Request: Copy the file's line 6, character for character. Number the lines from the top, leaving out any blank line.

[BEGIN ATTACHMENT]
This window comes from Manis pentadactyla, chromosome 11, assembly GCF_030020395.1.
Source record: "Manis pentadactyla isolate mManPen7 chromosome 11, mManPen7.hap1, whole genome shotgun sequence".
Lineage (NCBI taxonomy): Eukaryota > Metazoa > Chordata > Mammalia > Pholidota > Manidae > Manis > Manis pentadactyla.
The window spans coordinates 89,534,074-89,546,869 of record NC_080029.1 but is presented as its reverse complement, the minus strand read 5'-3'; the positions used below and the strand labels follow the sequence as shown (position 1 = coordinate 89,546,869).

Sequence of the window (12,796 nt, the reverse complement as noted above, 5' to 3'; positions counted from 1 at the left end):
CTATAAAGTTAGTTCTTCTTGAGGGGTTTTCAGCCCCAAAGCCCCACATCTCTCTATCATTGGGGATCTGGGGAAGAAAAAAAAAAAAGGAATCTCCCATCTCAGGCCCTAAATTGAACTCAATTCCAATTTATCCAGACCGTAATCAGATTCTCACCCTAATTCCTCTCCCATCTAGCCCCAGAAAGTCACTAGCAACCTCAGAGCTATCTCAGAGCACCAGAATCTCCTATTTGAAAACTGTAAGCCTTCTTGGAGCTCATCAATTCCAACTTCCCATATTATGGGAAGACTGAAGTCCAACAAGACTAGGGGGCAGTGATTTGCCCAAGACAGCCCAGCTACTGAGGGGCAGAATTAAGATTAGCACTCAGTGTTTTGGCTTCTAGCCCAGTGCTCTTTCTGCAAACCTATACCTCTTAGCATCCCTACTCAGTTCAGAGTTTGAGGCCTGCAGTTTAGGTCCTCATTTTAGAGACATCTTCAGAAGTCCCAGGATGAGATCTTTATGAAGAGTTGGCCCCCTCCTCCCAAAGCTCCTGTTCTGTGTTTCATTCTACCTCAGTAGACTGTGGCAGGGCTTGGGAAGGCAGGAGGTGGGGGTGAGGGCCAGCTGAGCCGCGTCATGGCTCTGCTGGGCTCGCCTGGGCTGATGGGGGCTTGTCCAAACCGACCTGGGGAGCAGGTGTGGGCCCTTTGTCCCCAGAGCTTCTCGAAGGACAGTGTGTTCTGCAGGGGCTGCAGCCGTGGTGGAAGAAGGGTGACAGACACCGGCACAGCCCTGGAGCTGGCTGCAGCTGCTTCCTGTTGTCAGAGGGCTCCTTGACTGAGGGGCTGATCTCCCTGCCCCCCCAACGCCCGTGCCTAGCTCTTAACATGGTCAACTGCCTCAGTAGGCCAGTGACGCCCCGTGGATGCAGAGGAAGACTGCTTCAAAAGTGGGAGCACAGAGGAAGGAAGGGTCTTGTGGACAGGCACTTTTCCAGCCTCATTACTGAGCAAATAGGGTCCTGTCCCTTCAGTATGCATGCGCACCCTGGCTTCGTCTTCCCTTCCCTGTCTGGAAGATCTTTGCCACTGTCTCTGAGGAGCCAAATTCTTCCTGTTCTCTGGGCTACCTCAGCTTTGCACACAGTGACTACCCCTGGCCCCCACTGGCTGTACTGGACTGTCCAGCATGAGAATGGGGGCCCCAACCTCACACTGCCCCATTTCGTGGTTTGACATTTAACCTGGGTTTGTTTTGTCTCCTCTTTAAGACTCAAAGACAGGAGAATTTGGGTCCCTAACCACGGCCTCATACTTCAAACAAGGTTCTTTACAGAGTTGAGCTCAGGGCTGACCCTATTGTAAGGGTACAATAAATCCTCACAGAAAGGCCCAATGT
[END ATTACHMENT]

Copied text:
CTATAAAGTTAGTTCTTCTTGAGGGGTTTTCAGCCCCAAAGCCCCACATCTCTCTATCATTGGGGATCTGGGGAAGAAAAAAAAAAAAGGAATCTCCCATCTCAGGCCCTAAATTGAACTCAATTCCAATTTATCCAGACCGTAATCAGATTCTCACCCTAATTCCTCTCCCATCTAGCCCCAGAAAGTCACTAGCAACCTCAGAGCTATCTCAGAGCACCAGAATCTCCTATTTGAAAACTGTAAGCCTTCTTGGAGCTCATCAATTCCAACTTCCCATATTATGGGAAGACTGAAGTCCAACAAGACTAGGGGGCAGTGATTTGCCCAAGACAGCCCAGCTACTGAGGGGCAGAATTAAGATTAGCACTCAGTGTTTTGGCTTCTAGCCCAGTGCTCTTTCTGCAAACCTATACCTCTTAGCATCCCTACTCAGTTCAGAGTTTGAGGCCTGCAGTTTAGGTCCTCATTTTAGAGACATCTTCAGAAGTCCCAGGATGAGATCTTTATGAAGAGTTGGCCCCCTCCTCCCAAAGCTCCTGTTCTGTGTTTCATTCTACCTCAGTAGACTGTGGCAGGGCTTGGGAAGGCAGGAGGTGGGGGTGAGGGCCAGCTGAGCCGCGTCATGGCTCTGCTGGGCTCGCCTGGGCTGATGGGGGCTTGTCCAAACCGACCTGGGGAGCAGGTGTGGGCCCTTTGTCCCCAGAGCTTCTCGAAGGACAGTGTGTTCTGCAGGGGCTGCAGCCGTGGTGGAAGAAGGGTGACAGACACCGGCACAGCCCTGGAGCTGGCTGCAGCTGCTTCCTGTTGTCAGAGGGCTCCTTGACTGAGGGGCTGATCTCCCTGCCCCCCCAACGCCCGTGCCTAGCTCTTAACATGGTCAACTGCCTCAGTAGGCCAGTGACGCCCCGTGGATGCAGAGGAAGACTGCTTCAAAAGTGGGAGCACAGAGGAAGGAAGGGTCTTGTGGACAGGCACTTTTCCAGCCTCATTACTGAGCAAATAGGGTCCTGTCCCTTCAGTATGCATGCGCACCCTGGCTTCGTCTTCCCTTCCCTGTCTGGAAGATCTTTGCCACTGTCTCTGAGGAGCCAAATTCTTCCTGTTCTCTGGGCTACCTCAGCTTTGCACACAGTGACTACCCCTGGCCCCCACTGGCTGTACTGGACTGTCCAGCATGAGAATGGGGGCCCCAACCTCACACTGCCCCATTTCGTGGTTTGACATTTAACCTGGGTTTGTTTTGTCTCCTCTTTAAGACTCAAAGACAGGAGAATTTGGGTCCCTAACCACGGCCTCATACTTCAAACAAGGTTCTTTACAGAGTTGAGCTCAGGGCTGACCCTATTGTAAGGGTACAATAAATCCTCACAGAAAGGCCCAATGT